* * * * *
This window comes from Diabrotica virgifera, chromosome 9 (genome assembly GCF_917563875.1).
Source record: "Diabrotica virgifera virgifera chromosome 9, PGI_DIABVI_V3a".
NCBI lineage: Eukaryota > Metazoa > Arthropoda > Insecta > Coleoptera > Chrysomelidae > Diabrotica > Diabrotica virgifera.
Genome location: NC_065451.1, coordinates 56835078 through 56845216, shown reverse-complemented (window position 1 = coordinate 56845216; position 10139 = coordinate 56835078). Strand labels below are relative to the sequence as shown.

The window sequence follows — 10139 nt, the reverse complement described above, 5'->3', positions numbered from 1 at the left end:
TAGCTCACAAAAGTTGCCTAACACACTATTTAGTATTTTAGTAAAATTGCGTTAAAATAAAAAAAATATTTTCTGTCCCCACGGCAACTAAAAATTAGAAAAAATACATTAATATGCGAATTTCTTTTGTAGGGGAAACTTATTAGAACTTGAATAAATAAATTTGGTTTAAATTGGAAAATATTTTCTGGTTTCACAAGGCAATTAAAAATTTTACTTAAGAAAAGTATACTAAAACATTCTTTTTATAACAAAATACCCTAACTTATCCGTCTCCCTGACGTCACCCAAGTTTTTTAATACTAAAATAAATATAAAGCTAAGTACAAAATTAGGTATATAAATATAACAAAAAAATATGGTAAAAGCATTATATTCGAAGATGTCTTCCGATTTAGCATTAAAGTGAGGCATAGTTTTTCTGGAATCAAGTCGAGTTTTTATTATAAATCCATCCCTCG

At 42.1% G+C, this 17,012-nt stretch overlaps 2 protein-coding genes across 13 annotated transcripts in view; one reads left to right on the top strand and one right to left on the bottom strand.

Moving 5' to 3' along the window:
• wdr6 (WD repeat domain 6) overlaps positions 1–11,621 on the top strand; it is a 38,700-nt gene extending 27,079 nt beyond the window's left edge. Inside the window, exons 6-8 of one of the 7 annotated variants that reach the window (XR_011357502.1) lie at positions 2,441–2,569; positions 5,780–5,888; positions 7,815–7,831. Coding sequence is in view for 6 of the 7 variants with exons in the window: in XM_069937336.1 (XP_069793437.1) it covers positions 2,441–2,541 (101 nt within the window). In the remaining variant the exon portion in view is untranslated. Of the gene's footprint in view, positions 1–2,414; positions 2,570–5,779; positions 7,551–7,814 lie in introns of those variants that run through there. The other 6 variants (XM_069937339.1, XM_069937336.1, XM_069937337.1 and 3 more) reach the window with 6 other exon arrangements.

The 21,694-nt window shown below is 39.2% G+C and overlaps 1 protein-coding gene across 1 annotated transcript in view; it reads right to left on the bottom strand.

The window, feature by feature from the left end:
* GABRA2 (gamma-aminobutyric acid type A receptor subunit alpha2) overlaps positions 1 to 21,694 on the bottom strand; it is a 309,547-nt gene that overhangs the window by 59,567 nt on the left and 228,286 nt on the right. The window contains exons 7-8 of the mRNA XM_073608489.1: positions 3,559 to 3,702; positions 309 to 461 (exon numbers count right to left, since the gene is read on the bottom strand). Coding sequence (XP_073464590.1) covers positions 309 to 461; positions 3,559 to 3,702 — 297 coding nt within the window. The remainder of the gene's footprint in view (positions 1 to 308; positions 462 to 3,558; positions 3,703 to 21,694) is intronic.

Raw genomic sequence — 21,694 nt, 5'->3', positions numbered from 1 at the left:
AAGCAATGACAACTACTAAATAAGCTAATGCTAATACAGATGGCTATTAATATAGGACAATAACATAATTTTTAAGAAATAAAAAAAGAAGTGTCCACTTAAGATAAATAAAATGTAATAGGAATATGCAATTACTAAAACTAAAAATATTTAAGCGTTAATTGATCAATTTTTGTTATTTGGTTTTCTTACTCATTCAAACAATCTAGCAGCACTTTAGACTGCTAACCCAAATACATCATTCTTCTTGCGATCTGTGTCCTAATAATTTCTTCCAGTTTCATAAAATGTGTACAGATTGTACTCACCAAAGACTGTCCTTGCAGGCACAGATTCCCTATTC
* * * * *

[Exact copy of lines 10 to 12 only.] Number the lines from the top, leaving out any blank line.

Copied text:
The 21,694-nt window shown below is 39.2% G+C and overlaps 1 protein-coding gene across 1 annotated transcript in view; it reads right to left on the bottom strand.

The window, feature by feature from the left end:
* GABRA2 (gamma-aminobutyric acid type A receptor subunit alpha2) overlaps positions 1 to 21,694 on the bottom strand; it is a 309,547-nt gene that overhangs the window by 59,567 nt on the left and 228,286 nt on the right. The window contains exons 7-8 of the mRNA XM_073608489.1: positions 3,559 to 3,702; positions 309 to 461 (exon numbers count right to left, since the gene is read on the bottom strand). Coding sequence (XP_073464590.1) covers positions 309 to 461; positions 3,559 to 3,702 — 297 coding nt within the window. The remainder of the gene's footprint in view (positions 1 to 308; positions 462 to 3,558; positions 3,703 to 21,694) is intronic.